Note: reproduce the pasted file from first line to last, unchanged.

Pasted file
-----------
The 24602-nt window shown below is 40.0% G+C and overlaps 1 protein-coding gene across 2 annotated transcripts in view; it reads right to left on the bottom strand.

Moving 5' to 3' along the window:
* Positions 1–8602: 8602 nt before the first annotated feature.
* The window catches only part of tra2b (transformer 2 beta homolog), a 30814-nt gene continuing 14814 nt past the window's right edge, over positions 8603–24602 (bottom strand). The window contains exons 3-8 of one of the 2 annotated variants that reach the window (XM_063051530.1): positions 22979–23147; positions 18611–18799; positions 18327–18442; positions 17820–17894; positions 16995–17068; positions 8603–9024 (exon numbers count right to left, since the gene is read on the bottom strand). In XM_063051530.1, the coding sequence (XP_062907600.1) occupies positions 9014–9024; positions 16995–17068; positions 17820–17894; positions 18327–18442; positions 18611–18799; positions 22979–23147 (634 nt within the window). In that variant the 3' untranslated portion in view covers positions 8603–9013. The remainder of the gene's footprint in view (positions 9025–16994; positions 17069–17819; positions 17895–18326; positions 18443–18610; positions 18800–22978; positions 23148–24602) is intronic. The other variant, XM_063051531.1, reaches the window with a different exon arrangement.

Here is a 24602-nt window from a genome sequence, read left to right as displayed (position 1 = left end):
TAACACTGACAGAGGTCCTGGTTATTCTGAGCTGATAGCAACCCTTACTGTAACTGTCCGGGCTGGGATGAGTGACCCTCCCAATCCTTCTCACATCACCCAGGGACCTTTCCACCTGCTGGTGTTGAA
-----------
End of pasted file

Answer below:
The 24602-nt window shown below is 40.0% G+C and overlaps 1 protein-coding gene across 2 annotated transcripts in view; it reads right to left on the bottom strand.

Moving 5' to 3' along the window:
* Positions 1–8602: 8602 nt before the first annotated feature.
* The window catches only part of tra2b (transformer 2 beta homolog), a 30814-nt gene continuing 14814 nt past the window's right edge, over positions 8603–24602 (bottom strand). The window contains exons 3-8 of one of the 2 annotated variants that reach the window (XM_063051530.1): positions 22979–23147; positions 18611–18799; positions 18327–18442; positions 17820–17894; positions 16995–17068; positions 8603–9024 (exon numbers count right to left, since the gene is read on the bottom strand). In XM_063051530.1, the coding sequence (XP_062907600.1) occupies positions 9014–9024; positions 16995–17068; positions 17820–17894; positions 18327–18442; positions 18611–18799; positions 22979–23147 (634 nt within the window). In that variant the 3' untranslated portion in view covers positions 8603–9013. The remainder of the gene's footprint in view (positions 9025–16994; positions 17069–17819; positions 17895–18326; positions 18443–18610; positions 18800–22978; positions 23148–24602) is intronic. The other variant, XM_063051531.1, reaches the window with a different exon arrangement.

Here is a 24602-nt window from a genome sequence, read left to right as displayed (position 1 = left end):
TAACACTGACAGAGGTCCTGGTTATTCTGAGCTGATAGCAACCCTTACTGTAACTGTCCGGGCTGGGATGAGTGACCCTCCCAATCCTTCTCACATCACCCAGGGACCTTTCCACCTGCTGGTGTTGAA